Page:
I’m happy to engage in discussions around lifting up those in poverty but it is all to easy in our society to be distracted by things that have minimal impact on the problem. Shrinking the income of the dude that runs Bed Bath and Beyond isn’t going to have an impact on the homeless shelter in Green Bay or anywhere else.

  • Tim_Suttle

    Hey Scott, I always like engaging w/you around these issues because you are thoughtful about them. You’re right, I’m not an economist or an expert on corporations, so my reaction to your line of reasoning is more theological than practical.

    Here’s what I’ll say in response. Run any metrics you want. There’s no way to justify the Gap’s 705:1 pay ratio (outside of the narrative of Pharaoh & Egypt). How much more valuable is he than the common worker? 705 times? It’s absurd.

    Even if foregoing it altogether would only add $9 a month to paychecks, that’s not a justification. Correcting it might not make a huge difference in a person’s pay, but it’s still right. I don’t care about income brackets & pragmatic impacts. I’m talking about right and wrong, and it’s wrong for a CEO to earn 705 times what the common laborer makes.

    Your bit about the “indisputable facts about the corporation” seems like a move meant to shut down discussion because you know so much more about economics than I do… as though your definition of the purpose of the corporation is self-evident, God-ordained, & monolithic. It’s not. What if the purpose of the corporation is whatever its leaders say it is? We are not a slave to the way things are. We are the ones who have made them this way.

    CEO isn’t a pejorative. It’s the goal to which millions aspire.

    CEOs like those on the list are not easy targets because they are CEOs. They’re easy targets because there’s no way to describe a 1500:1 salary ratio apart from using language like offensive. Any attempt to justify this behavior would be hard to justify to Jesus.

    I actually think your line about the quality of life for today’s poor being better is a bit callous. It’s also not true. A gov’t check isn’t the same as a job. The poor might have a roof over their heads, but try living without hope. For that matter, try living as a single mom on a salary from Starbucks.

    You are wrong that nobody balks at the salaries of entertainers & sports stars. They are also completely out of control.

  • scott stone

    Thanks for the reply Tim. You know these are always difficult conversations for me because I run the risk of sounding like I’m trying to defend the indefensible. I actually hate that position. My point is we all too often miss the forest for the trees and I think this is another case of that. Please be assured that I believe my heart and, more importantly for this discussion, my head are aligned with Christ. Please forgive me but I think you are incorrect to just think theologically about this issue. It’s the practicality of the issue supported by our theology that will make a difference.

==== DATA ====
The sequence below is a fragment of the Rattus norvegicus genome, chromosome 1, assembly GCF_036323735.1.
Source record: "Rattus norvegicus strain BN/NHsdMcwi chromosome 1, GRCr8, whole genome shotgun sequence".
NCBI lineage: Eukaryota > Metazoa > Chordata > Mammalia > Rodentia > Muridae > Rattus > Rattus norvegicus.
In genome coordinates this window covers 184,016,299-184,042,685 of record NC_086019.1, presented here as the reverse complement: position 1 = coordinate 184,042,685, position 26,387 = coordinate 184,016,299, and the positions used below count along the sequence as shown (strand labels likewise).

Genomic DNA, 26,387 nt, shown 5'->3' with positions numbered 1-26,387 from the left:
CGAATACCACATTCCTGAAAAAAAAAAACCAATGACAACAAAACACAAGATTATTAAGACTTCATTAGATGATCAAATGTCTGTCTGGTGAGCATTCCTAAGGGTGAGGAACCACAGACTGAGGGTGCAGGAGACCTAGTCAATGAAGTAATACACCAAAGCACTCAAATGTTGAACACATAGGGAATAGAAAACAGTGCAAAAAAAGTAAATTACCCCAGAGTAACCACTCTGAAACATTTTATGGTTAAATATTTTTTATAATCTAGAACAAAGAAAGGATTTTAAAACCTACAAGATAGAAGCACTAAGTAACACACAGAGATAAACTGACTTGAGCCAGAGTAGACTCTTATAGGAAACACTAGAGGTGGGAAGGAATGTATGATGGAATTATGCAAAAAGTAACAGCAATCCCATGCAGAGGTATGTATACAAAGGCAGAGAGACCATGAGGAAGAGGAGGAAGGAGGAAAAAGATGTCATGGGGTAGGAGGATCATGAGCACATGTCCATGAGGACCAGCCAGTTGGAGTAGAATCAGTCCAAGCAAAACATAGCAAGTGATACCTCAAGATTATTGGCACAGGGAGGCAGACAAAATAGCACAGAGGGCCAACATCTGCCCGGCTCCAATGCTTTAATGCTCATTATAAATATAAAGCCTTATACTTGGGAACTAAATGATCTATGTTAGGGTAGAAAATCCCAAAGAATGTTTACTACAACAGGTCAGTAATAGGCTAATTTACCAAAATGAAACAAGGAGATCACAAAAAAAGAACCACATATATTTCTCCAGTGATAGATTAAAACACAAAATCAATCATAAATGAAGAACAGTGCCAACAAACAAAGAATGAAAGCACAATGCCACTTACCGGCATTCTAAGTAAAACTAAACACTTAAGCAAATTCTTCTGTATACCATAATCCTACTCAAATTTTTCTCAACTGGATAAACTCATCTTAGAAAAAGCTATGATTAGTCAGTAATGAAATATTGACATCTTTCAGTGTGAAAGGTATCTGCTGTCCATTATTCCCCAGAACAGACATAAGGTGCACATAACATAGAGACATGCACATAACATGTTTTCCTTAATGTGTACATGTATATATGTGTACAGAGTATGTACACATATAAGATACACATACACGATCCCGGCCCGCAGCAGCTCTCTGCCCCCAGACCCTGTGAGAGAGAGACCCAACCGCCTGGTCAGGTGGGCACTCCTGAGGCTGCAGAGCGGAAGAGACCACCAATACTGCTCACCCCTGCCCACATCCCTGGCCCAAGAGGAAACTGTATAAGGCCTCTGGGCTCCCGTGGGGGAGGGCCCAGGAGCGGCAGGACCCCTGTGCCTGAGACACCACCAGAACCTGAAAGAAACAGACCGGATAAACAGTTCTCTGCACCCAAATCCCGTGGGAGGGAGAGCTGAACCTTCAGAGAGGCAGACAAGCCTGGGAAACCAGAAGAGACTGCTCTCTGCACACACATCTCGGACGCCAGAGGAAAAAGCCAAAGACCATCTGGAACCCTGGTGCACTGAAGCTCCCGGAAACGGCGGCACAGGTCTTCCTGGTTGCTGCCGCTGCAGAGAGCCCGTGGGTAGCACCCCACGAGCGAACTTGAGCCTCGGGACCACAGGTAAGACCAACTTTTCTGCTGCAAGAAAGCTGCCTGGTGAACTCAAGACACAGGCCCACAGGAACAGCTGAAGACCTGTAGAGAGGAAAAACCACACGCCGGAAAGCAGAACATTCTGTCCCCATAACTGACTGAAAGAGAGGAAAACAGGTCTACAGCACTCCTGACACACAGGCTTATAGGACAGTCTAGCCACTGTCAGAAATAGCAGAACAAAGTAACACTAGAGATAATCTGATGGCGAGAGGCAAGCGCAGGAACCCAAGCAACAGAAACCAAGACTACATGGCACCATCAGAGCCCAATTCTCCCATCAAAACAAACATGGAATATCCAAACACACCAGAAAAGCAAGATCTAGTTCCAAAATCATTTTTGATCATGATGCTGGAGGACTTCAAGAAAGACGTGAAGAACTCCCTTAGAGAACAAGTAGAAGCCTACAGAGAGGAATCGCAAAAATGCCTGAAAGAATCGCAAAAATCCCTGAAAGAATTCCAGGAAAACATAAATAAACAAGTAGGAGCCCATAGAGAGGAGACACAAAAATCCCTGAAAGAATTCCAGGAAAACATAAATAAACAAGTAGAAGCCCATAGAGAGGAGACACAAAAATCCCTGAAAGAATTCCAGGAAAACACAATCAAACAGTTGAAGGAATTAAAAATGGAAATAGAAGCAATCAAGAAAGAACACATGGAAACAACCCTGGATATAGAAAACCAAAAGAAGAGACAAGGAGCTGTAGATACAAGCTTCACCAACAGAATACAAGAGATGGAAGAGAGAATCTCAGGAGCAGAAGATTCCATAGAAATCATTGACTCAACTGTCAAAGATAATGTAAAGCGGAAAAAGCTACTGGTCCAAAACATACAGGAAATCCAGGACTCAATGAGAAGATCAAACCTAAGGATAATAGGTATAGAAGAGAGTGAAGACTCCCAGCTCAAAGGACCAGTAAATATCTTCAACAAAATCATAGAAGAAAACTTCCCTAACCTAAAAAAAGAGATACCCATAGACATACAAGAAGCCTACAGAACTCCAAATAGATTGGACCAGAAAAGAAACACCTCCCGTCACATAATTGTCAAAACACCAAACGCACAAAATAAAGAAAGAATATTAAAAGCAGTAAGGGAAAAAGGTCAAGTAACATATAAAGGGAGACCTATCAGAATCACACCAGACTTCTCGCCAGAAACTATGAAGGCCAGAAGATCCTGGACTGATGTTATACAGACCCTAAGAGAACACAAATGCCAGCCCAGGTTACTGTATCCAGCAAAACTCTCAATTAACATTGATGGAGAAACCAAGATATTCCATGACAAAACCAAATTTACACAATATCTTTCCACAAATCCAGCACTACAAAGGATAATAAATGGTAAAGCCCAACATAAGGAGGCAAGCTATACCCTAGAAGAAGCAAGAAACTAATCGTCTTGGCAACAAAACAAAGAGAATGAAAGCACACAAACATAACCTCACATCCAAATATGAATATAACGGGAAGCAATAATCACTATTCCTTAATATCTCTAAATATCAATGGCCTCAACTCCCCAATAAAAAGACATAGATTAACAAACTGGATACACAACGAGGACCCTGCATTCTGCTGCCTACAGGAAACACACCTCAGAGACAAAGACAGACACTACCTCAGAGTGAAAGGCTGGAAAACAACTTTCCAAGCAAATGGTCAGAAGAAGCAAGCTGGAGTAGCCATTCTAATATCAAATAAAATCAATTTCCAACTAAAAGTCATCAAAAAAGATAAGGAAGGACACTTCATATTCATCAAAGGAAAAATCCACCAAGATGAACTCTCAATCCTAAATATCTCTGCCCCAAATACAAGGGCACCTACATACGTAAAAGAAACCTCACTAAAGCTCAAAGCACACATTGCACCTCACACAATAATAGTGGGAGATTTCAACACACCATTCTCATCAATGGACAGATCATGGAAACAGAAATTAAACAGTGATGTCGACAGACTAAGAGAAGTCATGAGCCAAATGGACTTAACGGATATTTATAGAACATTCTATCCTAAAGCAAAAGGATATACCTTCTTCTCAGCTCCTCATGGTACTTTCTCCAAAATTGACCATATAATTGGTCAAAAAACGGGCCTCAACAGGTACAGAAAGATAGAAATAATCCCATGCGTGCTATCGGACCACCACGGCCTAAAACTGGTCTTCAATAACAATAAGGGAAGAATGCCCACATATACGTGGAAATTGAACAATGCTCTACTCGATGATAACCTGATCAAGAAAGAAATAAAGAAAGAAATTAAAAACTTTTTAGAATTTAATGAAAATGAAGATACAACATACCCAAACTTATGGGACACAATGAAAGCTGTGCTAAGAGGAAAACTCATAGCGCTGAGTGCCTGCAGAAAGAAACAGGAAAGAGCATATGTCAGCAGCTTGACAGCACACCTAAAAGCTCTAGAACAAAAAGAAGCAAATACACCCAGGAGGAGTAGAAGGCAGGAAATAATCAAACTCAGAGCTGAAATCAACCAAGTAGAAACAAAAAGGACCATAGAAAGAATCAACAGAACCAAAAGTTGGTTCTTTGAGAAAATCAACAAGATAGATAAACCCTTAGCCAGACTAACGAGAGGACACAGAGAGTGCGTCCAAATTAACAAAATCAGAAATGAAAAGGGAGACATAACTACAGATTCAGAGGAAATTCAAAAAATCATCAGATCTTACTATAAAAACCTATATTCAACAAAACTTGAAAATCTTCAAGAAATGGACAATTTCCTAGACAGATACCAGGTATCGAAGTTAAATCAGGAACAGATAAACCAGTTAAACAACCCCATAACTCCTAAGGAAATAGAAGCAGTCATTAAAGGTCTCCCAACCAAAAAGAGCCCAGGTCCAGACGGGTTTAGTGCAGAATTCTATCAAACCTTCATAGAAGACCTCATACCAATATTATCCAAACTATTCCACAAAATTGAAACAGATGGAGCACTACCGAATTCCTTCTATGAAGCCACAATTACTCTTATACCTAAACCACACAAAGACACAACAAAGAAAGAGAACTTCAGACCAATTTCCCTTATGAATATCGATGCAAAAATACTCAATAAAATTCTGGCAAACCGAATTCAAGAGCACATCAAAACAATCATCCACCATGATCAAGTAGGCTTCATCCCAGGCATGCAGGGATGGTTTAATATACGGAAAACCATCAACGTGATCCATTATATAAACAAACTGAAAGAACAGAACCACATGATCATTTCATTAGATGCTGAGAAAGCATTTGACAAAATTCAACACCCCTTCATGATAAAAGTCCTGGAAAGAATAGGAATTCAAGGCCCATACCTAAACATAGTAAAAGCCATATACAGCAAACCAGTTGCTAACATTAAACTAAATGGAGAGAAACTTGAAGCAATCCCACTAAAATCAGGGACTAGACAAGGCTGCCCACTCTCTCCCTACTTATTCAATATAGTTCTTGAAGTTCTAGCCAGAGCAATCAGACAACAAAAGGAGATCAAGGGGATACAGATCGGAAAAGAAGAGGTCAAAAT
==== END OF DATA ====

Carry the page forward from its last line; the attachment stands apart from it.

I’d really like to address each point you made in your response starting with your points regarding Gap. First I agree there is no justification for the CEO making 705 times more than the lowest employee but what is justifiable and who gets to set the parameters? That’s a very important question to answer. One doesn’t get to say something is wrong without having a solution to defend. It goes with being part of the solution and not the problem. Secondly I think you really miss the boat on my point about adding $9 to a persons pay. There seems to be more concern with making sure the CEO isn’t paid 705 times the common worker than there is with lifting up that worker. It’s similar to my position on taxing the rich, which I’ve stated multiple time I don’t have an issue with. If the guy down the street pays a higher marginal rate than I do, how does that make my life better? It doesn’t. It just gives people the opportunity to feel better because someone is sticking it to the rich guy. There is a high degree of schadenfreude in our culture.
    On the subject of corporations I definitely have no interest in shutting down conversation. There just needs to be a baseline and like it or not a corporate entity is only beholding to shareholders. They are the ones who take the risk and invest their money in its success. If their wealth is not maximized their investment will move to one that is more profitable. I’m not saying you have to like it, I’m just saying that the function of a corporation is singular in nature and anything else is just colored bubbles.